We use the word ‘data’ when we talk about using the internet on your phone. Whenever you use the internet you use data – whether it’s browsing the web, sending an email, or watching a TV programme on BBC iPlayer.

Data is measured in bytes. Bytes are very small and by themselves aren’t large enough to contain much useful information.

To give you an idea of how much data you’re using, watching videos on YouTube or streaming music on Spotify tends to use quite a lot of data. But using Twitter or browsing Facebook and the internet in general uses much less data.


Today’s  rapid rise of mobile devices, BYOD, wireless connectivity, IoT, Big Data, Cloud services and other innovations means the way we work and engage with our work environments is changing rapidly. People working from home, in public spaces or in transit, or people briging their own devices to work, expect hassle-free, high-quality connectivity. This requires bandwidth, increased flexibility and a solid backbone to the Data Center. How do you support the countless people relying on Data Center-based services, improve and innovate security and accommodate fast-moving IT developments and business processes ?

Fiber can help facilities departments

Fiber provides the solution. Until recently, discrete groups of in-building resources were devoted to specific functions: telephony, internet, data, LAN, security, building infrastructure… Today, we’re currently seeing integrated pools of computers, storage and networking resources increasingly being shared across multiple applications, enabled by highly efficient, policy-driven processes. Convergence allows users to make the most of increasingly sophisticated system intelligence, providing enormous technical and business efficiency increases, centralising IT resource management, consolidating systems, boosting resource utilisation rates and lowering costs.

Power over Ethernet (PoE), which combines power and data transmission in a single cable, is facilitated with network convergence, allowing for extensive use of powering devices using data cabling. The original PoE standard was introduced a decade ago and supported up to 12.95 watts, but with the introduction of PoE+ in 2009, up to 25.5 watts is supported. PoE can now power devices over long lengths of data cable.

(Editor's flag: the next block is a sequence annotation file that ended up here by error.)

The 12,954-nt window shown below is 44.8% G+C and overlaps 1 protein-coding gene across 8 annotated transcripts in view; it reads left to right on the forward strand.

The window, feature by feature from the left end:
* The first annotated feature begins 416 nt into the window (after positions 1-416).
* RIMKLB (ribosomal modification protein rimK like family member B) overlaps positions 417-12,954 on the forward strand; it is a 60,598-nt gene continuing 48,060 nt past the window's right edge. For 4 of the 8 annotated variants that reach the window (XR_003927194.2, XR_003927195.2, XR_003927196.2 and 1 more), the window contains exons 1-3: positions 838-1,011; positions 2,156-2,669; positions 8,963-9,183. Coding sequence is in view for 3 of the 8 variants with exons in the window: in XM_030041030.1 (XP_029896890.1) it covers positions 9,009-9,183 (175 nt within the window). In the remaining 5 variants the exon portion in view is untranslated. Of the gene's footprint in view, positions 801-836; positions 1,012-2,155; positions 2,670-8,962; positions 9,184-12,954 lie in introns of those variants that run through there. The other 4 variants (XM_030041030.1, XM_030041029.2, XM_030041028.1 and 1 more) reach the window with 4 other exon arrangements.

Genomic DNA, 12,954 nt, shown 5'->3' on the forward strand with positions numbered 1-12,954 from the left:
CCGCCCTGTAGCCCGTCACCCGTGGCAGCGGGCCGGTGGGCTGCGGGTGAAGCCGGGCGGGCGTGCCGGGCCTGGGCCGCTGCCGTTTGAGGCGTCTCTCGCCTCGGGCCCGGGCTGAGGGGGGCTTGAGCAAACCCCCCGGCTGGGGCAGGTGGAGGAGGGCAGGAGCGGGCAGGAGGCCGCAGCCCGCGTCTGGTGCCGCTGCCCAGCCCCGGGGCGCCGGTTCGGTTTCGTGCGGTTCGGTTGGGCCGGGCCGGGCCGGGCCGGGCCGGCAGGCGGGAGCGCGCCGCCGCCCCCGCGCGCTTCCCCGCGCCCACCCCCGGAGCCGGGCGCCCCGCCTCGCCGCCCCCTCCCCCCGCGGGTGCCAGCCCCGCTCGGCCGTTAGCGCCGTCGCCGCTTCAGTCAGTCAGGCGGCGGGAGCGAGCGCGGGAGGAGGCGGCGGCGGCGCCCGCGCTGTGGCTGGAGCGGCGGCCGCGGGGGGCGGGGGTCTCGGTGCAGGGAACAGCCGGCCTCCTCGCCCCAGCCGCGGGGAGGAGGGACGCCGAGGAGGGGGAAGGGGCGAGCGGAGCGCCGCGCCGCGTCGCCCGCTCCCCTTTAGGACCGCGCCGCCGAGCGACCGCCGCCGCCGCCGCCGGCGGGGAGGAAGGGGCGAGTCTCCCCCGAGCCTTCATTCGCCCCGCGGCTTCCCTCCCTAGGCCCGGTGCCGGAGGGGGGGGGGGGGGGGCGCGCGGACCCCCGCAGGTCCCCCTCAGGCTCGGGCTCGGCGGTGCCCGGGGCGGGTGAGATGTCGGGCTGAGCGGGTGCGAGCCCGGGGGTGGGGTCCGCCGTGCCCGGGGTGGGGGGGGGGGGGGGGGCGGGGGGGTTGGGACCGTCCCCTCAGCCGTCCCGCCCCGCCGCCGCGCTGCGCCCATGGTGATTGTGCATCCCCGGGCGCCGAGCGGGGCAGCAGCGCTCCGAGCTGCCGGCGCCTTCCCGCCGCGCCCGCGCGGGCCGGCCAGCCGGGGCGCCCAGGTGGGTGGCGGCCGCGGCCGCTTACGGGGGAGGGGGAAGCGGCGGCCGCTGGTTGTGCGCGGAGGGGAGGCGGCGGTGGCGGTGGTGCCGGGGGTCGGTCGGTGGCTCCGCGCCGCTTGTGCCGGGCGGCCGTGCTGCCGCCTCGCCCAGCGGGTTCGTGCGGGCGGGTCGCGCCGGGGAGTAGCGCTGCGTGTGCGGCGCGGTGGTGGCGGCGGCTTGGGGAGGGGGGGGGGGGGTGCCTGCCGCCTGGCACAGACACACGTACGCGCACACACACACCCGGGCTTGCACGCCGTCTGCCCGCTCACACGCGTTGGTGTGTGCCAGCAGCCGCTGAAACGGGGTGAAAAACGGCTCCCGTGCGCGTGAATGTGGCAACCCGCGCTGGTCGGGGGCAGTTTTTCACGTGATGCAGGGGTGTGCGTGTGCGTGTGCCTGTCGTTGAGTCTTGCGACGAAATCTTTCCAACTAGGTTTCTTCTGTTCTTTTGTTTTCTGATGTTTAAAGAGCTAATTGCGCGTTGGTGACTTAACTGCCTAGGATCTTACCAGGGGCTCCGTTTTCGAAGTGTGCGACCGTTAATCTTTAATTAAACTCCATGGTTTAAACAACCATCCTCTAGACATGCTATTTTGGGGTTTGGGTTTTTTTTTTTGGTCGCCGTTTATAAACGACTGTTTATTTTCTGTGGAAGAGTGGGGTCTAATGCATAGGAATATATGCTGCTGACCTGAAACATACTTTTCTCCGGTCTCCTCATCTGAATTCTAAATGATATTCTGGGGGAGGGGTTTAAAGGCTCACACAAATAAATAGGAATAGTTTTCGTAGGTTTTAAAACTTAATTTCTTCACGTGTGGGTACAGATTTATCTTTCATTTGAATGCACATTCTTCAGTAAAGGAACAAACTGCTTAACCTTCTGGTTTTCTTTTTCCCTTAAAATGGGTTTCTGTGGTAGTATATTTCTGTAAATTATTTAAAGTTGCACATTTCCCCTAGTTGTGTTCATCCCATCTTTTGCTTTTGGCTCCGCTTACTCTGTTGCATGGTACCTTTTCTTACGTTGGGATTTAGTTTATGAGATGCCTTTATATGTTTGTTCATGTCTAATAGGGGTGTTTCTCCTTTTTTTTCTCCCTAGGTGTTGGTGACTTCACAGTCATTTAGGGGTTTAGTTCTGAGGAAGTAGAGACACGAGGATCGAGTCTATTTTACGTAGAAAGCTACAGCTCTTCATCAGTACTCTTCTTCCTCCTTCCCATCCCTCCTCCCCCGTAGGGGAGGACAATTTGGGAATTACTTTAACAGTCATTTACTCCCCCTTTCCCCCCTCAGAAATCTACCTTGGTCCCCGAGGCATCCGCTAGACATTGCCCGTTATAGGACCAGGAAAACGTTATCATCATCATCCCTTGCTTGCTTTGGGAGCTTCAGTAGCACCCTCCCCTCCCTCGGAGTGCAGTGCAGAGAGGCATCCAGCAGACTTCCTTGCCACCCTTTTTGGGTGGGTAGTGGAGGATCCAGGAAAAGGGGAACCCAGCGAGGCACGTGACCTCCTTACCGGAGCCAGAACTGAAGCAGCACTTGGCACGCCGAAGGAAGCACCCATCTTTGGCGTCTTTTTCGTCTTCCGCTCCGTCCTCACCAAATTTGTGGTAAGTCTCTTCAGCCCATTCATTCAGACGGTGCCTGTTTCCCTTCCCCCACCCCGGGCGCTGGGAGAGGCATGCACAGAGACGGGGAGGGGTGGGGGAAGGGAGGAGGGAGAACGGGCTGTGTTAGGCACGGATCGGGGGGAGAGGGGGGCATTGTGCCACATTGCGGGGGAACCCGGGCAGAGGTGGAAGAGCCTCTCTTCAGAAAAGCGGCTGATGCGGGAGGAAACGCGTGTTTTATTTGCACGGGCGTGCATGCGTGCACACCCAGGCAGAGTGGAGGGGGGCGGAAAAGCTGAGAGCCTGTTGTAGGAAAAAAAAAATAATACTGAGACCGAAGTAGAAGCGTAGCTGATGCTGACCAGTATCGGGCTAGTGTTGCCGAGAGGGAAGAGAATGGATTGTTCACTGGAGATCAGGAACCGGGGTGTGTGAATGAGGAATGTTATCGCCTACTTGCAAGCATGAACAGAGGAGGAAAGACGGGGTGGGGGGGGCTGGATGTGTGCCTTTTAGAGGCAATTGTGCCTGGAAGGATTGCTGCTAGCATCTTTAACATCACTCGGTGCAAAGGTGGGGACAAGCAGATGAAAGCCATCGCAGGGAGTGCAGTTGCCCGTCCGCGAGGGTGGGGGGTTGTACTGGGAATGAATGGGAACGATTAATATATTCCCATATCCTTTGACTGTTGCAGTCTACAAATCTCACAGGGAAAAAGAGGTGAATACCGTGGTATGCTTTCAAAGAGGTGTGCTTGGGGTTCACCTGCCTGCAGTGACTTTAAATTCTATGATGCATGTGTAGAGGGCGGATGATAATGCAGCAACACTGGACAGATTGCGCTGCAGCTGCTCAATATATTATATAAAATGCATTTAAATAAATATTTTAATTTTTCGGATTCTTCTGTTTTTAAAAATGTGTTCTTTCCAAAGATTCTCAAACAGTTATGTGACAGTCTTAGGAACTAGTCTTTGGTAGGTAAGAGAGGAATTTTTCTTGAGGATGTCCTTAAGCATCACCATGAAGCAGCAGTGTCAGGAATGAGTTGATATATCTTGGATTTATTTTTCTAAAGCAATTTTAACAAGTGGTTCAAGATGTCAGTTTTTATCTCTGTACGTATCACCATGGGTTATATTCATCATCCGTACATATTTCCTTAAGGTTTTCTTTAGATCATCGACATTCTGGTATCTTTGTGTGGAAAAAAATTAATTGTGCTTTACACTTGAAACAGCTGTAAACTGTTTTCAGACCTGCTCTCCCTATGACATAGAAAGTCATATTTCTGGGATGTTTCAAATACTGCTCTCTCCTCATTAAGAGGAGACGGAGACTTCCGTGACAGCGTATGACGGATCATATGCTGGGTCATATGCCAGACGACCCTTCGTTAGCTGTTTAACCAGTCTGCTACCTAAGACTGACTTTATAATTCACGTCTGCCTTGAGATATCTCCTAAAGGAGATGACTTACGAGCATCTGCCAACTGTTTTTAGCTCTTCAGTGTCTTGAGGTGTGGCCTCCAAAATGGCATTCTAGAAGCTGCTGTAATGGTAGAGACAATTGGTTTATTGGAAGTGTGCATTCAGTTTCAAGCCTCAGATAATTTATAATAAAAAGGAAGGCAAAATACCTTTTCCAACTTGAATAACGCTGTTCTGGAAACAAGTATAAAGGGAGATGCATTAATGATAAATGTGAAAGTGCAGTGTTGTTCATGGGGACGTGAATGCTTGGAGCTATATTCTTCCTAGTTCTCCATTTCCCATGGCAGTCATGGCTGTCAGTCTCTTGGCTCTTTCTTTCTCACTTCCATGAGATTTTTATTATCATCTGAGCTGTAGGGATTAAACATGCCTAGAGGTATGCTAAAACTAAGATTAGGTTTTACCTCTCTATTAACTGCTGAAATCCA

Network management

A network management system (NMS) is a set of hardware and/or software tools that allow an IT professional to supervise the individual components of a network within a larger network management framework.

Network management system components assist with:

  • Network device discovery –  identifying what devices are present on a network.
  • Network device monitoring – monitoring at the device level to determine the health of network components and the extent to which their performance matches capacity plans and intra-enterprise service-level agreements (SLAs).
  • Network performance analysis –  tracking performance indicators such as bandwidth utilization, packet loss, latency, availability and uptime of routers, switches and  other Simple Network Management Protocol (SNMP) -enabled devices.
  • Intelligent notifications – configurable alerts that will respond to specific network scenarios by paging, emailing, calling or texting a network administrator.

    I would like to discuss:

    Dennis Kulwicki
    President, Snug Harbor Community Assoc. Adams CTY. WI

    We upgraded our private TV cable system serving 65 homes with a SmartBox and selected a great channel package. We had an excellent experience with the Commercial Sales, implementation, installation, support, and service from Star Connection/Lodge Vision.